Moscow: Gosizdat, 1924. Item #757
156 pp.: ill. 24x15 cm. In original illustrated constructivist wrappers (by P.R.). Good. Tears and losses of the spine, Soviet bookshop’s stamp on the back cover, pale stains on the wrappers and a few pages.
First and only edition. One of 10000 copies. Rare.
The phenomenon of the workers’ clubs is one of the most interesting ones in the history of early Soviet culture. Stated by Trotsky that the clubs were ‘the forge of the proletarian class culture’, they were the connection between the art and the masses, the link between left aesthetics and proletarian self-conscience. Workers’ clubs started to appear in 1920 and by the mid-1920s covered the country and were set to be multi-functional tool to educate, agitate, entertain and cultivate the masses. The result should have been the creation of a new man, a new life, so the workers’ club were very much in tune with the Soviet ideology of 1920s. They were organised locally, usually by the unions or other initiative groups, and they were given a lot of privileges: good buildings (often designed by the best constructivist architects of the day), supplies, support in the media and by the party officials. The unusual cultural-social experiment of making a new man came to its end in the early 1930s, when Proletkult was closed and the life of the country has started to change. The clubs itself remained but lost its independence, started to be used more for propaganda purposes or the routine entertainment events.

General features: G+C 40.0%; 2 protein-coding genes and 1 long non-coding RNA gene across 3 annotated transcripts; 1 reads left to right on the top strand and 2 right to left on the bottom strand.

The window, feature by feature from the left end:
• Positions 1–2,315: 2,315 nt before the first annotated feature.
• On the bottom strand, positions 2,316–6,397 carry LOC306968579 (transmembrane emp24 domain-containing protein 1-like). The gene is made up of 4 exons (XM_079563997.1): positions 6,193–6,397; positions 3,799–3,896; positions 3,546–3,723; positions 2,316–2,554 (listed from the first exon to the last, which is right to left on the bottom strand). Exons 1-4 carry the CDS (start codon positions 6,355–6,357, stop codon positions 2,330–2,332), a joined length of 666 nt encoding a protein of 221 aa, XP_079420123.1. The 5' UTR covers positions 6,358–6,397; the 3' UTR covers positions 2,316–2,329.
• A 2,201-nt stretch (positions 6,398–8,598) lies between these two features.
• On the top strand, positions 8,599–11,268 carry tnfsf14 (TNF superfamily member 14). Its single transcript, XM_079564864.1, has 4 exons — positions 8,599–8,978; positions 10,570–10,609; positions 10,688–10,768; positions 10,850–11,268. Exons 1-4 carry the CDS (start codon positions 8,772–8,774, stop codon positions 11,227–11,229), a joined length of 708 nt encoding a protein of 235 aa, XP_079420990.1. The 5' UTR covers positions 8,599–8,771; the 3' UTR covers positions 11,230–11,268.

This edition provides guidelines and instructions on how to organize creative process in drama studios in clubs across the Union. Each chapter is dedicated to a specific subject and scrutinized on example of a play. Overall 8 plays are mentioned in the book and for some parts of script are given. There are chapters on how to reduce a play, how to make a march more theatrical, performance on street, ‘live’ newspapers, composition of script based on a few sources, how to connect drama studio and general work of the club, how to make a novel into a play. Chapters also include information on lighting, costumes, set designs, props, etc. The text is supplemented with drawings and scheme.
Worldcat locates copies at Amherst College Library, Staatsbibliothek zu Berlin and Bayerische Staatsbibliothek (Germany).